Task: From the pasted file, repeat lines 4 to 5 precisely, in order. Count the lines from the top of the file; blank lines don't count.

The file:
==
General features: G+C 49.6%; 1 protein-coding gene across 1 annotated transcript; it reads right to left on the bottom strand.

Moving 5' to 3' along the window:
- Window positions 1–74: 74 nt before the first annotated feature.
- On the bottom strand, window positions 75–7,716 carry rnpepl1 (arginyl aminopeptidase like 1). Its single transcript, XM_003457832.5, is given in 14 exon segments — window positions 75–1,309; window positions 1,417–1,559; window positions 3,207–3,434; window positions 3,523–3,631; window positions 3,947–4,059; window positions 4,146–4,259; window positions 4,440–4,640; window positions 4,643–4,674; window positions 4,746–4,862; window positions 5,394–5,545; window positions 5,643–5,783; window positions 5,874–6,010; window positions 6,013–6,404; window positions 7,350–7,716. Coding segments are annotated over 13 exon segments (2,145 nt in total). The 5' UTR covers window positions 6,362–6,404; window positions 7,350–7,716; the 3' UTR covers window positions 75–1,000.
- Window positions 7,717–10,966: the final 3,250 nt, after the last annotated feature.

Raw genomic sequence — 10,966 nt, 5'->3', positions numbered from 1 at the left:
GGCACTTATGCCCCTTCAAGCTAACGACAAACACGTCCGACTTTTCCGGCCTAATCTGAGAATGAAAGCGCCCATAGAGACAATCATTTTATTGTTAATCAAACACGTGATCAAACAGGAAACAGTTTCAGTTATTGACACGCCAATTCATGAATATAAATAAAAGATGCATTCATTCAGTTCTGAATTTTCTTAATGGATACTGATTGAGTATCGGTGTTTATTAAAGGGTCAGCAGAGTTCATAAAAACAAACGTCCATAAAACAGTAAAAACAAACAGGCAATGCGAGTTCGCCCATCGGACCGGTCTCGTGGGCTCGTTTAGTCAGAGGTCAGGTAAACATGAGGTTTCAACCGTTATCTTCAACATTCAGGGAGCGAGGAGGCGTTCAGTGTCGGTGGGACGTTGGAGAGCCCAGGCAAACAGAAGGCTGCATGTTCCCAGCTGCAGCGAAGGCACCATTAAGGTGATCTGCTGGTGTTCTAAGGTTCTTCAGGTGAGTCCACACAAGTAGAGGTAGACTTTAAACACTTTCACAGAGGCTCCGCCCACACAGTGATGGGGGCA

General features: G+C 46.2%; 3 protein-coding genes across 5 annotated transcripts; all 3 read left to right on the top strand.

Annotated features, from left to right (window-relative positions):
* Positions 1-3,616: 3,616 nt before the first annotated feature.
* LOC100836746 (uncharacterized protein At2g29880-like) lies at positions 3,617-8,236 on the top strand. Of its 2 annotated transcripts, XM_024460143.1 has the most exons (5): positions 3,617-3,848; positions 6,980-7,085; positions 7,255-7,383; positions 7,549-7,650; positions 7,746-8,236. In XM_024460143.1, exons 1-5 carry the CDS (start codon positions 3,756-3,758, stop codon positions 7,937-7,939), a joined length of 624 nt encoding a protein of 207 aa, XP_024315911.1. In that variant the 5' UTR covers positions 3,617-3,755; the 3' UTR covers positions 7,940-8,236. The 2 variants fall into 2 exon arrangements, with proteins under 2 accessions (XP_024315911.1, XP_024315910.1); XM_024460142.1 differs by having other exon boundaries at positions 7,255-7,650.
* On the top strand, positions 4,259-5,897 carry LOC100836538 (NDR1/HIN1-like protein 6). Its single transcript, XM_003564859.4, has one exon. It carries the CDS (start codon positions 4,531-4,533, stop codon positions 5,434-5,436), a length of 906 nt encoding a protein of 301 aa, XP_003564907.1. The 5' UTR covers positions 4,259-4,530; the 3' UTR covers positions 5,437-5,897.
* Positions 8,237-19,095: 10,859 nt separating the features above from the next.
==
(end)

- On the bottom strand, window positions 75–7,716 carry rnpepl1 (arginyl aminopeptidase like 1). Its single transcript, XM_003457832.5, is given in 14 exon segments — window positions 75–1,309; window positions 1,417–1,559; window positions 3,207–3,434; window positions 3,523–3,631; window positions 3,947–4,059; window positions 4,146–4,259; window positions 4,440–4,640; window positions 4,643–4,674; window positions 4,746–4,862; window positions 5,394–5,545; window positions 5,643–5,783; window positions 5,874–6,010; window positions 6,013–6,404; window positions 7,350–7,716. Coding segments are annotated over 13 exon segments (2,145 nt in total). The 5' UTR covers window positions 6,362–6,404; window positions 7,350–7,716; the 3' UTR covers window positions 75–1,000.
- Window positions 7,717–10,966: the final 3,250 nt, after the last annotated feature.